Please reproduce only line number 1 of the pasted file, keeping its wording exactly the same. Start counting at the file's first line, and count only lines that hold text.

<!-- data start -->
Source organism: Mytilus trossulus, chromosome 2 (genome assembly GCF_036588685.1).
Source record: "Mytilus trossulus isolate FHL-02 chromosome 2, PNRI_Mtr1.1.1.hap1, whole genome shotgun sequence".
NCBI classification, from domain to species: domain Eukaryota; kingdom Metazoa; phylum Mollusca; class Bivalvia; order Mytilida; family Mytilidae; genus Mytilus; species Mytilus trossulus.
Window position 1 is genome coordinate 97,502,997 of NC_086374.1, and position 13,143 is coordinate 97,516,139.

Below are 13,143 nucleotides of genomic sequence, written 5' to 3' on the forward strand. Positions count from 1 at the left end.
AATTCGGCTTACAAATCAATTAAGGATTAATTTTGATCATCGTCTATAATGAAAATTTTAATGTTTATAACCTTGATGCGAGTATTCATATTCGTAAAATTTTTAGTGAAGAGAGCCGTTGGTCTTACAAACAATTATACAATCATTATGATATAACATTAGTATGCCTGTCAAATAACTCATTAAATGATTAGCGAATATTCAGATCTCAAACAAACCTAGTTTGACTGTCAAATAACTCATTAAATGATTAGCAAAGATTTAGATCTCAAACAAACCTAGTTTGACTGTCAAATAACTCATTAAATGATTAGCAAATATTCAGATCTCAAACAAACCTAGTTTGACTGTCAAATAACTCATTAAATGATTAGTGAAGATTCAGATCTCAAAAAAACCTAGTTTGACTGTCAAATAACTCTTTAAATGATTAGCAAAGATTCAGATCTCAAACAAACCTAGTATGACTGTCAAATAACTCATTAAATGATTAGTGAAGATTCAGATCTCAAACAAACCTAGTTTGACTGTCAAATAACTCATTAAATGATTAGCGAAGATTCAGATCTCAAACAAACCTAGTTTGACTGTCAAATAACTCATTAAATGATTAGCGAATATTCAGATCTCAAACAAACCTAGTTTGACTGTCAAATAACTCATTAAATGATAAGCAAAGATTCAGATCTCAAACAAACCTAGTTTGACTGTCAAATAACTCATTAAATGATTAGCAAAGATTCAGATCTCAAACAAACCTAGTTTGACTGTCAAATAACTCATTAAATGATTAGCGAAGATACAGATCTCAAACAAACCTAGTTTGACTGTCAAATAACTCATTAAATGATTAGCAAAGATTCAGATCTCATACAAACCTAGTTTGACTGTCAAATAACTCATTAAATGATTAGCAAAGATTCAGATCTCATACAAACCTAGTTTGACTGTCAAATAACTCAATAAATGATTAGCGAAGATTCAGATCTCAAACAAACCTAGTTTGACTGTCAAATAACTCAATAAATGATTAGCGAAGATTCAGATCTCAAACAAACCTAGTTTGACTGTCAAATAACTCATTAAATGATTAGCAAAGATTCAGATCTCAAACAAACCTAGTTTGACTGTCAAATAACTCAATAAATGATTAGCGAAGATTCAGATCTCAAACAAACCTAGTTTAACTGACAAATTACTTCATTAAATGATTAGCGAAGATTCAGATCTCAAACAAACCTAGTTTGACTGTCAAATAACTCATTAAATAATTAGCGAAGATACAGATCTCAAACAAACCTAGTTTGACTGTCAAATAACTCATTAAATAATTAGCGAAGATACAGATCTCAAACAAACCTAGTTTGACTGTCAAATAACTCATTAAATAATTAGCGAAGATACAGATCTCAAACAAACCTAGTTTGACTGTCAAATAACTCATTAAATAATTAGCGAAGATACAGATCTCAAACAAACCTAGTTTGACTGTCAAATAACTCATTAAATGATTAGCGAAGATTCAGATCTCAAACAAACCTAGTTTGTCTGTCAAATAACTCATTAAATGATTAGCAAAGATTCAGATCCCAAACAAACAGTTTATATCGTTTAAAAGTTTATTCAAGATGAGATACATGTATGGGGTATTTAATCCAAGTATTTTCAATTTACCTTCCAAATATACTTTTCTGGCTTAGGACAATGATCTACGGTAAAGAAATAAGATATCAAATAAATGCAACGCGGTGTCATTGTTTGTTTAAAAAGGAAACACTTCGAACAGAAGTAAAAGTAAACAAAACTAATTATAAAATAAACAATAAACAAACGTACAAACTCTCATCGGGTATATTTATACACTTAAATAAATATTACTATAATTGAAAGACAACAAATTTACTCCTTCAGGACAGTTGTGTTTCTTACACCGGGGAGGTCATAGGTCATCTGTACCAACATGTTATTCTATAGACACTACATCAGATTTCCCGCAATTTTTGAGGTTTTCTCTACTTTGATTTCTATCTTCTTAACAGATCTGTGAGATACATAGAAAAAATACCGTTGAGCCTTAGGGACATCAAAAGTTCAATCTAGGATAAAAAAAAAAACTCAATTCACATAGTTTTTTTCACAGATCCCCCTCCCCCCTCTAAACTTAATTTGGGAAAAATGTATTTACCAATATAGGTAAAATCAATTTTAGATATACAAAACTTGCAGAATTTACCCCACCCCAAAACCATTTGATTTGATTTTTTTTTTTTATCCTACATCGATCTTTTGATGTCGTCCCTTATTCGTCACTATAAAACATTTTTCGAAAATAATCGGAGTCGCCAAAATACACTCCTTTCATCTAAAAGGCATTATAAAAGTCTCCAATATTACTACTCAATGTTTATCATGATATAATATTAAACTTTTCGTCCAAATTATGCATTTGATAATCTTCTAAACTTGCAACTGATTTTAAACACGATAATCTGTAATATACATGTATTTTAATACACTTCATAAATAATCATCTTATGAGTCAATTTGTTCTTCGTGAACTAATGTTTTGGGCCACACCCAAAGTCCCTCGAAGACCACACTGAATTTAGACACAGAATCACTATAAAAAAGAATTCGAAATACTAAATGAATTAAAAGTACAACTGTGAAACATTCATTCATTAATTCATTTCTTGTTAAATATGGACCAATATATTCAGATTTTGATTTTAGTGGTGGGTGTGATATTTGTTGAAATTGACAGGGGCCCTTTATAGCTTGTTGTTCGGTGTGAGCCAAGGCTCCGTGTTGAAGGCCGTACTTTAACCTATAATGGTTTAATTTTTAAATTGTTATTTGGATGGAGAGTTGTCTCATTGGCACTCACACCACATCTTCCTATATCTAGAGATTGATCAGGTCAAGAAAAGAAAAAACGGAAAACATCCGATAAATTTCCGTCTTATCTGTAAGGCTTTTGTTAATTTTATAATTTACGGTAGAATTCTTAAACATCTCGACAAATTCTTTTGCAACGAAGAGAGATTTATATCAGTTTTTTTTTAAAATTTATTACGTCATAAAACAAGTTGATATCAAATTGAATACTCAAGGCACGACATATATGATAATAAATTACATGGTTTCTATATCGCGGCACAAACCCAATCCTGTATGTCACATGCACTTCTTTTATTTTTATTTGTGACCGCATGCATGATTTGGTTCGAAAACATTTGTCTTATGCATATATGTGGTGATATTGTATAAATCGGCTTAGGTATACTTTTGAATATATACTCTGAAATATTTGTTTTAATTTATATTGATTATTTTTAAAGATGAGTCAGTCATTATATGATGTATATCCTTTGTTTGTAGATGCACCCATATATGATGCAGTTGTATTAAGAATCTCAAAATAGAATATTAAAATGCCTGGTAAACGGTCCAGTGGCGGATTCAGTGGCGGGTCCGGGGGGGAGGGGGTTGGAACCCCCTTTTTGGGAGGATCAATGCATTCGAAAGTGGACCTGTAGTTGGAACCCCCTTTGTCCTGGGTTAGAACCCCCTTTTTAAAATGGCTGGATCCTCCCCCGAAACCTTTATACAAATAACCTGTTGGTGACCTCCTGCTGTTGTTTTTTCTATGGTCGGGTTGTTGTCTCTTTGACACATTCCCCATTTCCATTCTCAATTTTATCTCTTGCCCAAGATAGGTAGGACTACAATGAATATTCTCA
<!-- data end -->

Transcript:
Source organism: Mytilus trossulus, chromosome 2 (genome assembly GCF_036588685.1).